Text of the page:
It seems Tesla Motors is confusing consumers when it comes to Autopilot capabilities and safety. The company will need to be increasingly clear about its self-driving Autopilot Mode in the future, following a fatal crash that may be blamed on the technology.
While Tesla continues to defend itself and tell media and consumers that the feature is not a replacement for human drivers, other comments, explanations, and videos may be inadvertently making consumers a bit too comfortable.
Director of Google's self-driving car program, Chris Urmson said:
"Human drivers can't always be trusted to dip in and out of the task of driving when the car is encouraging them to sit back and relax."
The recent Autopilot crash in Florida is still being investigated, but no information has been publicized verifying that the driver was distracted or "hands-free". It hasn't been determined if the Autopilot was at fault or not, and that may never be agreed upon, but a DVD player and laptop was found in the vehicle. The truck driver who hit the Model S said a movies was playing, but Florida investigators said the units were not powered up when police arrived, and a determination if they were active at the time of the crash could not be made.
In the end, it all comes down to whether or not drivers have a false sense of safety and will inherently make bad, "lazy" choices, coupled with who to blame for the accident legally. In Florida, Tesla is probably in pretty good shape legally, based on current laws. Since the government and insurance companies have not yet set parameters, and likely won't for some time, the situation remains unclear.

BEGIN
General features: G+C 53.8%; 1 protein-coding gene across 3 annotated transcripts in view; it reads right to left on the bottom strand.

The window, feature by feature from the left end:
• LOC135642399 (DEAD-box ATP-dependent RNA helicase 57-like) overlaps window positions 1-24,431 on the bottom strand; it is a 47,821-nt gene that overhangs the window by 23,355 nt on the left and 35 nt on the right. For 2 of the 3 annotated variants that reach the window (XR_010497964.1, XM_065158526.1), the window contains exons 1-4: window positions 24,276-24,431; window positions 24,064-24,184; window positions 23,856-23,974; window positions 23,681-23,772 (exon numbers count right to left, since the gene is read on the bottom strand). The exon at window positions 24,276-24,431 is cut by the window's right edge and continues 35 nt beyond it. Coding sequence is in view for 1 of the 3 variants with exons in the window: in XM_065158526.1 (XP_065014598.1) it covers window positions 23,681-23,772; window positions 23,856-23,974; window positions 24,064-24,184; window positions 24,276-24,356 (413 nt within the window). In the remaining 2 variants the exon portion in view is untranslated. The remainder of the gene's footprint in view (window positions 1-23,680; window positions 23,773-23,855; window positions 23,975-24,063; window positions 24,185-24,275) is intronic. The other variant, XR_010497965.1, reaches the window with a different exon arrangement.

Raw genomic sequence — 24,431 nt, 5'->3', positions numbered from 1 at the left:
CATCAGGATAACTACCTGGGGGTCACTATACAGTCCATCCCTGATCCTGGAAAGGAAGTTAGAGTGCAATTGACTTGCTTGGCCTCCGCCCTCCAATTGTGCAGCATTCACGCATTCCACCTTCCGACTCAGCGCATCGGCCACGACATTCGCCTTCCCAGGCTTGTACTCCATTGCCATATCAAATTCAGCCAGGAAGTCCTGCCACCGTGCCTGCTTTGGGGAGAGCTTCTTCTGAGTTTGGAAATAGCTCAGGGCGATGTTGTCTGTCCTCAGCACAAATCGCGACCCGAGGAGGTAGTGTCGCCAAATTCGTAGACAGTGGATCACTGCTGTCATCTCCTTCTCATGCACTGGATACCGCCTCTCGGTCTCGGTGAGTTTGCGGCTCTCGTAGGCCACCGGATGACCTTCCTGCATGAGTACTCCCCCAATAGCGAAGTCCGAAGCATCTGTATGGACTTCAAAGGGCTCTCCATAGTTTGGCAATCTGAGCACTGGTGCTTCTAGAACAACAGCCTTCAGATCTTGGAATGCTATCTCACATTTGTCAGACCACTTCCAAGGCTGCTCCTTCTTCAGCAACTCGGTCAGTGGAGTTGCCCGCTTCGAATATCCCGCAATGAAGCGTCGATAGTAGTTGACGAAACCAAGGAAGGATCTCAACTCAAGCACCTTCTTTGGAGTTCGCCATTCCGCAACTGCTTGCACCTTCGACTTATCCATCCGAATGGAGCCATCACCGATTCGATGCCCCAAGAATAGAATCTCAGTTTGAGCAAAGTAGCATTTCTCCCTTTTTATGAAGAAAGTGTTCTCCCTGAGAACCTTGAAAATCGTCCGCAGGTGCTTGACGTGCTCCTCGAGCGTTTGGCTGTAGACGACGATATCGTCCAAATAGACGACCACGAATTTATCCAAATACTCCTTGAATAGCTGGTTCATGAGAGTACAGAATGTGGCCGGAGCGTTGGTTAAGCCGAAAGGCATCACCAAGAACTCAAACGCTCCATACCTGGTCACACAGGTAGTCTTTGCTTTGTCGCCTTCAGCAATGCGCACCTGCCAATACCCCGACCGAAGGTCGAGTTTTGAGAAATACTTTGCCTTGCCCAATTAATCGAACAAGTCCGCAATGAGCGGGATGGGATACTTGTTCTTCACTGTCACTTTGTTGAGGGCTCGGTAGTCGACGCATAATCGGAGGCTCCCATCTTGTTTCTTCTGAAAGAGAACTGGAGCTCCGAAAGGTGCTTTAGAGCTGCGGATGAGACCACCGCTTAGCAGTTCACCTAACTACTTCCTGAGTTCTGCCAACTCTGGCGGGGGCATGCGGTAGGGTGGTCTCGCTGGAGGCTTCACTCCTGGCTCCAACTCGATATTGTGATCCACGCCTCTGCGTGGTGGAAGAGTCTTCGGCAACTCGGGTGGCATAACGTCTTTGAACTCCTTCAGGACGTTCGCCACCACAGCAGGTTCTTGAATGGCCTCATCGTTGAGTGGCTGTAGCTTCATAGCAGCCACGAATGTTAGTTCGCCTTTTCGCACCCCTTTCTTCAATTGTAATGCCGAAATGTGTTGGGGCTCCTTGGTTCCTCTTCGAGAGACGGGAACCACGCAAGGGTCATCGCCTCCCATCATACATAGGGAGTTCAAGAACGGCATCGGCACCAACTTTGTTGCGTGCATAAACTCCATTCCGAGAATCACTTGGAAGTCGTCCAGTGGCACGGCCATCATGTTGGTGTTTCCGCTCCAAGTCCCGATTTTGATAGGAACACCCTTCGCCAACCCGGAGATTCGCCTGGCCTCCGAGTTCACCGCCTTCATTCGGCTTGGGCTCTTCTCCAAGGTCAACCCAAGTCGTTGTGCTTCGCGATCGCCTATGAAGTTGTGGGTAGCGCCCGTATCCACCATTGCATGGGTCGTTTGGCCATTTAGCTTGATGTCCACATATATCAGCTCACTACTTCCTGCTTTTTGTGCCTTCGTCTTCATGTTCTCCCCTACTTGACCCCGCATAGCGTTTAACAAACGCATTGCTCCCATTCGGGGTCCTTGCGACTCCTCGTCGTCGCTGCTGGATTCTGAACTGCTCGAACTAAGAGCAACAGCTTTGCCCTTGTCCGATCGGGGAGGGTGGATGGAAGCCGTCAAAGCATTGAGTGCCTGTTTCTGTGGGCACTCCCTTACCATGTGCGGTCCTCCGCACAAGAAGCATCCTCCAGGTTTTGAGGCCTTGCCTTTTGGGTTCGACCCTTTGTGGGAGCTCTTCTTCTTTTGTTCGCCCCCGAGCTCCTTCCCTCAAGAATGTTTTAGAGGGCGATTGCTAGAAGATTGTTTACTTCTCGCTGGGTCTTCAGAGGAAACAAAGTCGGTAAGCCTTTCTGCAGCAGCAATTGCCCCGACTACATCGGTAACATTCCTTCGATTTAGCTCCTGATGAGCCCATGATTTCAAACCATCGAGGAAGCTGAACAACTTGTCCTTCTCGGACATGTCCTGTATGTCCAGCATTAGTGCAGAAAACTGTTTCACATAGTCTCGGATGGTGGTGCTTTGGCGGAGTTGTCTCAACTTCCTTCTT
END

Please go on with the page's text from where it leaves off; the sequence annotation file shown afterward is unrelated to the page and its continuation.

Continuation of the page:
According to Tesla CEO Elon Musk, the semi-autonomous, self-driving technology is a "hands on" system. When a driver turns on the Autopilot function, the dashboard indicates:
"Please keep your hands on the wheel. Be prepared to take over at any time."
However, even though Musk has said that the company is being very cautious, he has also said that the system is about twice as good as a human. Both comments may be true, but people see the statistics and may think it means that the system is foolproof. Some people believe everything that they see and hear on the Internet and TV, and unfortunately, people tend to be lazy.
A popular video on Instagram by Musk's ex-wife, Talulah Riley, shows her and a friend driving on a busy highway, hands free. Riley even has her eyes closed (note: it has since been removed).
While Tesla's self-driving technology is likely the best on the road thus far, and has been revered by many, automakers must keep its abilities very clear. Audi spokesman, Brad Stertz said:
"Kudos to Tesla for bringing out the system but you also need to be responsible and clear about what the technology is capable of doing."
Tesla has used over-the-air updates to regularly adjust the Autopilot features for better safety. There are now speed restrictions, and visual and audible warnings. The car is aware if the driver is not "engaged". Univerisity of Florida law professor, Lars Noah explained:
"It sounds like (Tesla) they did a fairly good job of designing into the mechanism prompts and reminders about what the deal was, and for whatever reason, this guy was not paying attention."